I came from a modest background: my mother was a seamstress and my father an engineer. The four of us (I have a younger brother) lived in a three-room apartment in a district of Moscow called Babushkinsky, which is to the north-east of the city. The apartment block was quite modern being a Brezhnevka-style building (meaning that it was built during the time that Leonid Ilyich Brezhnev was President of the USSR from 1964-1982). When we received permission – called an Order – we were all very excited, because this would be the first time we had an apartment which was exclusively ours. Before we lived in a “communal” flat, where we had two separate rooms off a huge corridor and shared the kitchen and the bathroom facilities with four other families. Now, looking back, I can see that the Babushkino apartment was a bit tatty, but it was home, my mother did her best to make it cosy, and it was ours.
Above is a photo of a typical Brezhnevka block (not mine; I don’t seem to have any photos of it, but it was very like the white 9-storey building to the left of the photograph). At that time the official ‘space allowance’ per person was 9 square metres so ours being a family of four people we were officially entitled to an apartment with a total floor space of 36 metres. This when you’ve deducted space for a hallway, a bathroom and a kitchen doesn’t leave much to live in. We had three rooms ‒ a living room and two bedrooms – and it was cramped especially as I had my piano sharing my room. That’s why, if you look at the photographs you’ll see that most families have glassed in their balconies: this gave them an extra three square metres of storage space, though this didn’t do anything for the appearance of the apartment block.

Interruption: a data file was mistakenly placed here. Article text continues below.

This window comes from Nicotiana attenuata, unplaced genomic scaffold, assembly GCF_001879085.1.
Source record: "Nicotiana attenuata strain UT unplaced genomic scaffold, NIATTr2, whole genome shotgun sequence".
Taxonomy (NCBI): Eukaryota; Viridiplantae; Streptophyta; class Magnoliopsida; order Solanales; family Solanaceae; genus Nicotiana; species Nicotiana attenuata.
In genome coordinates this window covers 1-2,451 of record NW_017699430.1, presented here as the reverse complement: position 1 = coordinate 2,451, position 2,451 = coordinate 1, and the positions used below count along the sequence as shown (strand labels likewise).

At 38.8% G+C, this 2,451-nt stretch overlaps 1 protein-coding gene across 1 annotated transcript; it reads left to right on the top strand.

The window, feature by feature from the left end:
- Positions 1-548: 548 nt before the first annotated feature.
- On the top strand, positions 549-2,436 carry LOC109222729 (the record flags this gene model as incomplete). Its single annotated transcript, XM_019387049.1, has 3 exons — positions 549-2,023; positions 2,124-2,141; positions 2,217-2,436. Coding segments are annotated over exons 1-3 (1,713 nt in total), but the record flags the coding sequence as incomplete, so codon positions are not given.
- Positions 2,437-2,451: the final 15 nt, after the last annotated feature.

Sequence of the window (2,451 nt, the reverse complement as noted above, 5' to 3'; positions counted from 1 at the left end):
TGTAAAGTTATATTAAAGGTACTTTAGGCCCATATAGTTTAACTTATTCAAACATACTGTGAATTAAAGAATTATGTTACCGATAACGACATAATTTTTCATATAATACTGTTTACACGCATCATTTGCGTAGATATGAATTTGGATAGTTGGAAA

Although I haven’t got a picture of the outside of my block of flats, here is a view from the kitchen window (we are on the fourth floor). By the way, if you remember, Irina’s car was an orange Moskvich, and as it happens, she must have been making a visit that day – her car is third from the right in the row of cars.
All in all it wasn’t a bad place to live and the one good thing was how warm it was in winter. All the windows were double-glazed with a 2 inch gap between the panes (though every October my mother, like all other Soviet women, also covered the joints with strips of white paper glued in place with homemade starched paste for additional insulation, this had to be washed off every April, when it got warmer) and the heating first-rate (as this centralised heating was provided by the State you didn’t have to worry about gas bills either).
But there were downsides. If you’ve read ‘Ghost Love’ you’ll understand that Tonia gives a pretty depressing description of what it was like to live in one of these blocks. I suppose my abiding memory is the smell. During the winter drunks (and there were/are a lot of them in Russia) would shelter in the entrances of the blocks and, of course, as there were no toilet facilities in the lobbies…
The other thing that I particularly disliked was when the heating and hot water were switched off for a month in the summer ‘for maintenance’: a whole month showering in cold water – brrrrrr …or going to the public baths as an alternative.